Ethiopian investigators have confirmed in their final report that a failure in the plane’s software was the cause of the 2019 Ethiopian Airlines Boeing 737 Max crash, the Ethiopian transport minister announced this Friday.
On March 10, 2019, six minutes after takeoff from Addis Ababa, Nairobi-bound Flight ET302 crashed southeast of the Ethiopian capital, killing 157 passengers and crew.
The crash comes less than five months after the crash of Indonesian airline Lion Air’s 737 MAX that killed 189 people.
Two tragedies that plunged North American aircraft maker Boeing into the worst crisis in its history showed the failure of the MCAS anti-stall system in its flight control software.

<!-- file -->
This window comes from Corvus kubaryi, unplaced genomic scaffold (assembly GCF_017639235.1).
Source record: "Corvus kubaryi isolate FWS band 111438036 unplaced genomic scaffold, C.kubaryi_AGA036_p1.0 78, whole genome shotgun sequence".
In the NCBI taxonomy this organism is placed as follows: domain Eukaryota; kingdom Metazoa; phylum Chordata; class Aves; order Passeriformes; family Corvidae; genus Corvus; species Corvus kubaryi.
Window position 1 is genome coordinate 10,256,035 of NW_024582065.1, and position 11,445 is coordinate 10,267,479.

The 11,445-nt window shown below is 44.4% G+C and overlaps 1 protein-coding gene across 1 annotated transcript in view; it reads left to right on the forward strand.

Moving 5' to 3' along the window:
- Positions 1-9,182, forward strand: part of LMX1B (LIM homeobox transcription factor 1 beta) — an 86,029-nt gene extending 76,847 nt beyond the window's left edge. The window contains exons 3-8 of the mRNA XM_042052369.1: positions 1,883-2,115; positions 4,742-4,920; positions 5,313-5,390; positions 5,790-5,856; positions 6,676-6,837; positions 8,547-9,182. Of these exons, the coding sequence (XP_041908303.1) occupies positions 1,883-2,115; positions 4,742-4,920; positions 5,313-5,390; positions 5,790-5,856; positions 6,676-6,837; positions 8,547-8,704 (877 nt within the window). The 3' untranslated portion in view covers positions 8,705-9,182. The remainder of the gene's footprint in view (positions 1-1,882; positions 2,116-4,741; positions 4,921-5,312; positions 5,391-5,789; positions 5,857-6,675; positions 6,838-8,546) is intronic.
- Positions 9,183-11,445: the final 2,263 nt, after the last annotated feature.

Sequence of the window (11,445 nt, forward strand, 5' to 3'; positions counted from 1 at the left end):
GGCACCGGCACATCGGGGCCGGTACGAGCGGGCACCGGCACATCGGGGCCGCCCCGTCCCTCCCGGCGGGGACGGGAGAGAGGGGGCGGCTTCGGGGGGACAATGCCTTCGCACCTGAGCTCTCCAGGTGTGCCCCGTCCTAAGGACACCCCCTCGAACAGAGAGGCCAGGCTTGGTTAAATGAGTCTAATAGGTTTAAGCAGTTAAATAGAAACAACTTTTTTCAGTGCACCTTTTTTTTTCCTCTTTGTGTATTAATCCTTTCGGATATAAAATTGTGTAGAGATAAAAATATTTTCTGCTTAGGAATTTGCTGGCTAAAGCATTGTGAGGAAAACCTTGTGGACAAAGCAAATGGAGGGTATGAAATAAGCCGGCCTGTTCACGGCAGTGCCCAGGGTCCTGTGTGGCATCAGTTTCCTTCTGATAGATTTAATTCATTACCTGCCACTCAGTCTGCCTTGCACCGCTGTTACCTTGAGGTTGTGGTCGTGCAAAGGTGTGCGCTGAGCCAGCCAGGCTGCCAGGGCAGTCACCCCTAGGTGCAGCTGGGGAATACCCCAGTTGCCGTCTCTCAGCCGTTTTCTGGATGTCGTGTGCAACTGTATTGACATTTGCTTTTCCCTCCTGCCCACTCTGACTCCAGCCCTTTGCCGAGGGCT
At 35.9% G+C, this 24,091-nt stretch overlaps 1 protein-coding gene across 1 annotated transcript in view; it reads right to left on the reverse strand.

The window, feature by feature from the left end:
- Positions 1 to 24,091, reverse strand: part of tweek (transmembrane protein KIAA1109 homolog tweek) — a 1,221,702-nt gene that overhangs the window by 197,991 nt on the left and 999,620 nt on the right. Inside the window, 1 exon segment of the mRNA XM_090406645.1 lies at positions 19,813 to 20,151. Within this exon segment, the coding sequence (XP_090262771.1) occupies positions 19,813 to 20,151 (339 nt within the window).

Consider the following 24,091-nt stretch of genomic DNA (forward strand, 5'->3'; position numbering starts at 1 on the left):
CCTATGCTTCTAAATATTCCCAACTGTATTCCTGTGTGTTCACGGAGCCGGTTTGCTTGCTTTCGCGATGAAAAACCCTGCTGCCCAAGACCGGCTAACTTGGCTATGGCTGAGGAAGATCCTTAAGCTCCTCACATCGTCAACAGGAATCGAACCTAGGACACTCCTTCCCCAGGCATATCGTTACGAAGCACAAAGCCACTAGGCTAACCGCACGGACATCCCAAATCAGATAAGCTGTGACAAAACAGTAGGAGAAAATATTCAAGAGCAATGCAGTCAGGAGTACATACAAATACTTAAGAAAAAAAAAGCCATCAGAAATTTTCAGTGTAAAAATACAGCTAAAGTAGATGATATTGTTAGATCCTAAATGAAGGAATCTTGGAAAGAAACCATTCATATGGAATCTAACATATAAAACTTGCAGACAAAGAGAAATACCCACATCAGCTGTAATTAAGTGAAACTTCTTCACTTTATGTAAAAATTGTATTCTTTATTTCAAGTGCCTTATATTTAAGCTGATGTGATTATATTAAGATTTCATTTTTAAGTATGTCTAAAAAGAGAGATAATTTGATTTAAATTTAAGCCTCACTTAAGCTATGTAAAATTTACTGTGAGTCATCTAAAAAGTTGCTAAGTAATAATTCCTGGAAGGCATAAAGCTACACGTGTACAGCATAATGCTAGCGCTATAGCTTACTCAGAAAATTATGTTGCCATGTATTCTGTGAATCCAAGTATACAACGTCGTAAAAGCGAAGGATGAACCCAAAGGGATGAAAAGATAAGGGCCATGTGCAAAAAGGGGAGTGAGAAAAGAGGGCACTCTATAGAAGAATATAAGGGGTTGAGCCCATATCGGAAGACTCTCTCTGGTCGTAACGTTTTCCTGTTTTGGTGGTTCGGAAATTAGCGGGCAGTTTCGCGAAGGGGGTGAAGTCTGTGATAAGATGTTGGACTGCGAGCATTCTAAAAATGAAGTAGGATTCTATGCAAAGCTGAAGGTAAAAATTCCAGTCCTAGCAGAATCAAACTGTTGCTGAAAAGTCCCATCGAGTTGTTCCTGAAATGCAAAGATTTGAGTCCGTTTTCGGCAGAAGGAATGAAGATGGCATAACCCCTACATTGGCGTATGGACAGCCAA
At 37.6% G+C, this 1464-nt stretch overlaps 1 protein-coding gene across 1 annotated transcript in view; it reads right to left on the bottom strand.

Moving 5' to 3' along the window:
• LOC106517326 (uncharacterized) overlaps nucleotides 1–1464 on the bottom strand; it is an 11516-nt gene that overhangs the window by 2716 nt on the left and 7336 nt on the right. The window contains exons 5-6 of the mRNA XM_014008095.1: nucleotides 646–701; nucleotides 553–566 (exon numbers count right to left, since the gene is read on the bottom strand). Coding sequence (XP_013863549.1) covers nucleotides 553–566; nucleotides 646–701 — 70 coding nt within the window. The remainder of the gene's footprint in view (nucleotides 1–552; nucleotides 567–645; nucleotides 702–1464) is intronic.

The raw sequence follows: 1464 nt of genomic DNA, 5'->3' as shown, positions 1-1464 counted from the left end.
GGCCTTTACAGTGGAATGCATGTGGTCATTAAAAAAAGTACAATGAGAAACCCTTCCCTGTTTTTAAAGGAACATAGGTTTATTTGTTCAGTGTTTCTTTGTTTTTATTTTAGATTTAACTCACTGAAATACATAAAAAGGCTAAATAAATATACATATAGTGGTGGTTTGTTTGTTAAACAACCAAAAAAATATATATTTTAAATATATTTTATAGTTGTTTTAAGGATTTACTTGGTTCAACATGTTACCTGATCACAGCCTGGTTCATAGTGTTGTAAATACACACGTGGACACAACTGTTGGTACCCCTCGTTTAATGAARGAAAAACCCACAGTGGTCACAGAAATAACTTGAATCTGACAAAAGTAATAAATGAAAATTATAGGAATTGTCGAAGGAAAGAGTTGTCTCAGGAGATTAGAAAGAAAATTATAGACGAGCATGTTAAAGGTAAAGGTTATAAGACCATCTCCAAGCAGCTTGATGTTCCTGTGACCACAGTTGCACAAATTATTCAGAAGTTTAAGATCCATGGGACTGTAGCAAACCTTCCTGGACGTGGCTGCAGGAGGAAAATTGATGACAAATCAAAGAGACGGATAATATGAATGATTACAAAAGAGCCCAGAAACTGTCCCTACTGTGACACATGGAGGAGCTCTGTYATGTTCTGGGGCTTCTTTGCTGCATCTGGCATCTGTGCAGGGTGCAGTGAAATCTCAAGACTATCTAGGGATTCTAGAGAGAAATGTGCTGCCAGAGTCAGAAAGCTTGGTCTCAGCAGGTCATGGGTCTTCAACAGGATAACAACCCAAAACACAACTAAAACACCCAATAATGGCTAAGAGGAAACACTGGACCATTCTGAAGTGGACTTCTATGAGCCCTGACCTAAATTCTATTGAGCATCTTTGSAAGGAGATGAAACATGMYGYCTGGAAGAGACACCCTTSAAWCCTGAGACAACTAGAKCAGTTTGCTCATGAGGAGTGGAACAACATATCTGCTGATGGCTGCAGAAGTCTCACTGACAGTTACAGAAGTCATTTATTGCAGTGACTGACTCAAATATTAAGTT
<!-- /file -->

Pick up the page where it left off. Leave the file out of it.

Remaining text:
In an initial report in March 2020, Ethiopian investigators had already indicated that the ‘design’ of the MCAS system was “vulnerable to unintended operations”.
“Consistent with the preliminary report”, the final document states that a sensor on the left side of the plane “failed immediately after take-off, sending incorrect data to the flight control system”, Minister Dagmavit Mogs said today.
“The erroneous data triggered the MCAS system, which repeatedly pointed the nose of the aircraft until it lost control”, he continued.
He further said that the final report should be published in the coming days.
After this second plane disaster in less than five months, deliveries and production of the 737 MAX were suspended and all existing planes were grounded for 20 months, with Boeing gradually allowing them to return to flight from the end of 2020 after fixes introduced.
Airlines, including Ethiopian Airlines, recalled more than 200 of their planes in service last February.